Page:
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> Tetris Friends Guide to Multiplayer, From stacking to t-spins, and everything in between
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Noogy
post Jun 23 2011, 11:56 PM
Post #1


Tetris Professional
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Joined: 6-June 10



Preface: It's been exactly one year since I've written this awesome thread, so I thought I'd make another for you all. I also want to thank jennr246 for helping proofread it. Enjoy.



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The Tetris Friends Guide to Multiplayer is designed to help you acquire the skills, knowledge, and special abilities to become a successful Tetris player in the land of competitive multiplayer Tetris (on Tetris Friends Arena).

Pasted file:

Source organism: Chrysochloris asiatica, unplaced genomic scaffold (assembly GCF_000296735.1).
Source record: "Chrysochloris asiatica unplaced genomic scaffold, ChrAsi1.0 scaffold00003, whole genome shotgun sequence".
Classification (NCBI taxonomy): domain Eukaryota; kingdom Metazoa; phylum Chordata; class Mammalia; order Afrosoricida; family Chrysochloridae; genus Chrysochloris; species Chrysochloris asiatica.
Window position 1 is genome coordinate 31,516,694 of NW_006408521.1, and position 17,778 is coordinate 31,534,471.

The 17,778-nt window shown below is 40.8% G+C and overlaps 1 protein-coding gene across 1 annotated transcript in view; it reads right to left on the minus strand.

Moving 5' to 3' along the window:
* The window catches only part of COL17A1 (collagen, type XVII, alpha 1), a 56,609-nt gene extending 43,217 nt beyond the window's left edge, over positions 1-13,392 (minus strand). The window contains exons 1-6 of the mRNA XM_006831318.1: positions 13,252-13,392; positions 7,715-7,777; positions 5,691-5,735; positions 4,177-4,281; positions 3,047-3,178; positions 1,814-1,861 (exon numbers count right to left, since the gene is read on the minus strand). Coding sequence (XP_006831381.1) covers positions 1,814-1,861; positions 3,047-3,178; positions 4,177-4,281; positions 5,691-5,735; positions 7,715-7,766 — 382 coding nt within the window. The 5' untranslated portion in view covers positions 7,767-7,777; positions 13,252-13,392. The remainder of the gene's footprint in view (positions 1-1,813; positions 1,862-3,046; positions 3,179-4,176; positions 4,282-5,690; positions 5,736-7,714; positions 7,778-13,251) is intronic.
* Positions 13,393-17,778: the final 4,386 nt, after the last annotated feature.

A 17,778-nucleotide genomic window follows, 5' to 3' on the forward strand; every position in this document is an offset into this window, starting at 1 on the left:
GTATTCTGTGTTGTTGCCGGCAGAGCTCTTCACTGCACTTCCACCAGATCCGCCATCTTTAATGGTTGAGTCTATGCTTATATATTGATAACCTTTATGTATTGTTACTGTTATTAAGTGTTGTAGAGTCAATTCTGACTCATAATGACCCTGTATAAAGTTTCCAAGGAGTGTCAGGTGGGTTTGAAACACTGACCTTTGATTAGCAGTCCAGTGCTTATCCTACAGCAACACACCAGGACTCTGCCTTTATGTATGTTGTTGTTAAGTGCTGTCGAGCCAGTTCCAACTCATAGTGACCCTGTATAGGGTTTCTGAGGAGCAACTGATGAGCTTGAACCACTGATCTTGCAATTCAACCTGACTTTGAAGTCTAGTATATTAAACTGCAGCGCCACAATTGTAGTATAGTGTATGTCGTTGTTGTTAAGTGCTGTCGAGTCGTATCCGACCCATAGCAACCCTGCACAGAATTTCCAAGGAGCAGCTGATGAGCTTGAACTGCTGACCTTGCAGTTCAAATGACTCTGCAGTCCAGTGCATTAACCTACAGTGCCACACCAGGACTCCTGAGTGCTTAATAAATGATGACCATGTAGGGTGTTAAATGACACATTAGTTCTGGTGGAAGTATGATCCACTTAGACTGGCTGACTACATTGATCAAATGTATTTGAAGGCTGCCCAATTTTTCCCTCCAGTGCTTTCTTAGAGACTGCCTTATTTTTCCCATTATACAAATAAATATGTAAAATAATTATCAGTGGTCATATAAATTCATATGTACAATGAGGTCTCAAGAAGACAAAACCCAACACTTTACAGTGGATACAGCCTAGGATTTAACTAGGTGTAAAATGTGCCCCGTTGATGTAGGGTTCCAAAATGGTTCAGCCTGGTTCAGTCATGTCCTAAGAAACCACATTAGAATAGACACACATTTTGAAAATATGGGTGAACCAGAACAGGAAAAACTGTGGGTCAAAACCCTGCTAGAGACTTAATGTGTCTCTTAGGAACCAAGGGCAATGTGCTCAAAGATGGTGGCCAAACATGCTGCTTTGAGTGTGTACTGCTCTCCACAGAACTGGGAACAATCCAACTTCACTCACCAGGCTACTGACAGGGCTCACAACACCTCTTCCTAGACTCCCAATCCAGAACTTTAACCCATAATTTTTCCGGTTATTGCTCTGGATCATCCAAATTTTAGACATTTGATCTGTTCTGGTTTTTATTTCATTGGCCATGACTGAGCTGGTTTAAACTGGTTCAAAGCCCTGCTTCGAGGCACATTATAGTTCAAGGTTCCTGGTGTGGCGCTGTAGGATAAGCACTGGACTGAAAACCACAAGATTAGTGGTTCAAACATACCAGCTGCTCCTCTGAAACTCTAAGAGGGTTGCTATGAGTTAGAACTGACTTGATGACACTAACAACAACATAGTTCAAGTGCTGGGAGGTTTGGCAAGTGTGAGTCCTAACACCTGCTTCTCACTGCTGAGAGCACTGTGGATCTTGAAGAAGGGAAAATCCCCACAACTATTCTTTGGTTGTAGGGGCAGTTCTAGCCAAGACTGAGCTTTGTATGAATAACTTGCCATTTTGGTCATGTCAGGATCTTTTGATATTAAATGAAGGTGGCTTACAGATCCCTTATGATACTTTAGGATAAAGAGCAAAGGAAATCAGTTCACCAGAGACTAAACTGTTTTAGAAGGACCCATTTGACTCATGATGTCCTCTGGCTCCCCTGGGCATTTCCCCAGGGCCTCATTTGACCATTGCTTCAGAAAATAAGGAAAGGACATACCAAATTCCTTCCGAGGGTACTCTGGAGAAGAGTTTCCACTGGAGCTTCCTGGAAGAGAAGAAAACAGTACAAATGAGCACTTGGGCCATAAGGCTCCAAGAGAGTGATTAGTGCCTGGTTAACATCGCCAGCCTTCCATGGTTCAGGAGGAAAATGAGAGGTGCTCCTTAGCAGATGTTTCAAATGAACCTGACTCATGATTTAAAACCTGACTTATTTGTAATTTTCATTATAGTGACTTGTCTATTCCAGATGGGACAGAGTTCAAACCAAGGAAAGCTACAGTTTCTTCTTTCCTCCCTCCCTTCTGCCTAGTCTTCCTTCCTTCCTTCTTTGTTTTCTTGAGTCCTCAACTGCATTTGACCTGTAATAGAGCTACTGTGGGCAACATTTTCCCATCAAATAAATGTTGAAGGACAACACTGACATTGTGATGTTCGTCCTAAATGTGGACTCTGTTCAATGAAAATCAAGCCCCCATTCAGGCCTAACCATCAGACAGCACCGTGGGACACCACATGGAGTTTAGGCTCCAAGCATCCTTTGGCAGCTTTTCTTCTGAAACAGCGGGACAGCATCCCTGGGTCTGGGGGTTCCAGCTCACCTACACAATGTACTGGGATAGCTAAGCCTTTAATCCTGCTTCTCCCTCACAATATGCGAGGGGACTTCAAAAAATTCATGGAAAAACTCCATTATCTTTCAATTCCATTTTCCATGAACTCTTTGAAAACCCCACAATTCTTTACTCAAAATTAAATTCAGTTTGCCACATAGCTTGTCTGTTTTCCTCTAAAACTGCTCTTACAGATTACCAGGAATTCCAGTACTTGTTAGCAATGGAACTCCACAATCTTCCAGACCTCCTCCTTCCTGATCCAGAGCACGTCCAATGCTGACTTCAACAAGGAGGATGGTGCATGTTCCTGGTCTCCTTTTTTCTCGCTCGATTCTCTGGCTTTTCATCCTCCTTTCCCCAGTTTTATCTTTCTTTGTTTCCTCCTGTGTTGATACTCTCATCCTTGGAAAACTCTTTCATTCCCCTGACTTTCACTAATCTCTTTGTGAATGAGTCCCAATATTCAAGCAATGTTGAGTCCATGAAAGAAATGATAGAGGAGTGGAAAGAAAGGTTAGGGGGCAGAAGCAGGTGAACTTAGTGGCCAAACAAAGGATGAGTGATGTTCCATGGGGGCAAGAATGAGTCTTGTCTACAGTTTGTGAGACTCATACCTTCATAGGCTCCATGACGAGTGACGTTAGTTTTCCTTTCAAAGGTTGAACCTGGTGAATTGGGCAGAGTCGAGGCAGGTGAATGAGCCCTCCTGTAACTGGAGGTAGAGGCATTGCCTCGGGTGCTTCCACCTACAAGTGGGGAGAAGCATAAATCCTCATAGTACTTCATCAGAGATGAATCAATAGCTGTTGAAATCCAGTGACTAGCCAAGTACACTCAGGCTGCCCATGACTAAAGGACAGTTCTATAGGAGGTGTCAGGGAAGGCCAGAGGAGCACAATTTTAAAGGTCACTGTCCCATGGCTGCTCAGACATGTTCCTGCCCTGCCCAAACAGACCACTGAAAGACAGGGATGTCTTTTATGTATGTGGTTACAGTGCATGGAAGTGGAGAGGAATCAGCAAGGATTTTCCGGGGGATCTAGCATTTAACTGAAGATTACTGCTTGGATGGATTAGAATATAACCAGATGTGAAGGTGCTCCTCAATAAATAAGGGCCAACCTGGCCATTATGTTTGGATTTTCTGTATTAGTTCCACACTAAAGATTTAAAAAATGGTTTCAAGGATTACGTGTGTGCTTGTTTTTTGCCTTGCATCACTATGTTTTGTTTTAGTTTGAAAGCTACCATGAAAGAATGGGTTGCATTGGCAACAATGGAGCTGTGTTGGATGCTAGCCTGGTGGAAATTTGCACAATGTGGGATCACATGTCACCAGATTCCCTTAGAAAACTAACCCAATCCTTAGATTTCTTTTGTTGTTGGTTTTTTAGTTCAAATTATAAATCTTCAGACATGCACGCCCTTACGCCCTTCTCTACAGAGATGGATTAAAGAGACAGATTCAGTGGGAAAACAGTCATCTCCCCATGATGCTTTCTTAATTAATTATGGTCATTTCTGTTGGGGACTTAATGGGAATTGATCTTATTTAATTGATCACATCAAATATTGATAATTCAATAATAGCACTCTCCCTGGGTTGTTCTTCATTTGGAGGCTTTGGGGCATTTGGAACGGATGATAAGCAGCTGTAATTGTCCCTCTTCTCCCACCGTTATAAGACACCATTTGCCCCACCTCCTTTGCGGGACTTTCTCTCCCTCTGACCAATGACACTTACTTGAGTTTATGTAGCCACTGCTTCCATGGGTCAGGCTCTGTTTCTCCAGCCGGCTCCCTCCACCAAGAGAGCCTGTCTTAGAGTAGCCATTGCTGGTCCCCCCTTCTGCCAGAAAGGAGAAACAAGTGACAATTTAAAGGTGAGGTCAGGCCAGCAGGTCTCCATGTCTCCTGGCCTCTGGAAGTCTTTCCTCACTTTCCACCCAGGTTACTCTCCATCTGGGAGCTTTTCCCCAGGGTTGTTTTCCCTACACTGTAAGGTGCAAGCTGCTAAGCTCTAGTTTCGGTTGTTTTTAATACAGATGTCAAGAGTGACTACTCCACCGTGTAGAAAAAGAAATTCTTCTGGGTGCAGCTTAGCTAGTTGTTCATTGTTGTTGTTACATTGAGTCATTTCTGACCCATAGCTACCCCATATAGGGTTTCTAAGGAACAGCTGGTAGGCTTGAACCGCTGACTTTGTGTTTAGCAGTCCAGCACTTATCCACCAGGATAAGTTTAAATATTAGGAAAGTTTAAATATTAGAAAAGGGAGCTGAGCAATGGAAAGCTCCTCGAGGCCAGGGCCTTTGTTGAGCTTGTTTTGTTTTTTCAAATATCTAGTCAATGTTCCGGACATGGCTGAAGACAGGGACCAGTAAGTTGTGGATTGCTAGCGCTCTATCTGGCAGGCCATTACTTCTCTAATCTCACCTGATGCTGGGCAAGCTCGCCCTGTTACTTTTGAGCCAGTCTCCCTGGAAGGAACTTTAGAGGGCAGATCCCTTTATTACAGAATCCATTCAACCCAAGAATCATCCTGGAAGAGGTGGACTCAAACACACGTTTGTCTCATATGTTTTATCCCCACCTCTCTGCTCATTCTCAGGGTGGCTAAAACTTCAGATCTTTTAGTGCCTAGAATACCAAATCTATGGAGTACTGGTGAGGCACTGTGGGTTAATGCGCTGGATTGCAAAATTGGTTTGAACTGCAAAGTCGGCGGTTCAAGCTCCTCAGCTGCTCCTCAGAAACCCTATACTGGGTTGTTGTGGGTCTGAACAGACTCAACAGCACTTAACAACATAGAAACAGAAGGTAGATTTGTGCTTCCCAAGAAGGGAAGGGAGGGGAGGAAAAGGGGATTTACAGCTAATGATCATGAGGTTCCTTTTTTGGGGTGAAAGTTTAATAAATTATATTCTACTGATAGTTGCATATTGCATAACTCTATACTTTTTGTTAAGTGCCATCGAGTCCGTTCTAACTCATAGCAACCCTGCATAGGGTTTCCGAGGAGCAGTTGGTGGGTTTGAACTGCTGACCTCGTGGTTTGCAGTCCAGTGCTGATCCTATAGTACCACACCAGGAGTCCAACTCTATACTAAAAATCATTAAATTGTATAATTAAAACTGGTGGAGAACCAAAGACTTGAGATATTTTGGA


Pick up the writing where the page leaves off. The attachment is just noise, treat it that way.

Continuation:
This guide is mainly written for those of you who are seriously addicted to Tetris. There are many of you who may have started liking Tetris because you played it with a small group of friends, and then found out how good you are (compared to them). Then you decide to find a competitive Tetris forum and see how you really rank up there, only to find out that you're not as good as you thought you were. Anyway, I hope you get a lot out of this guide, and hopefully after reading it, you'll be ready to play with the pros!

How to use this guide: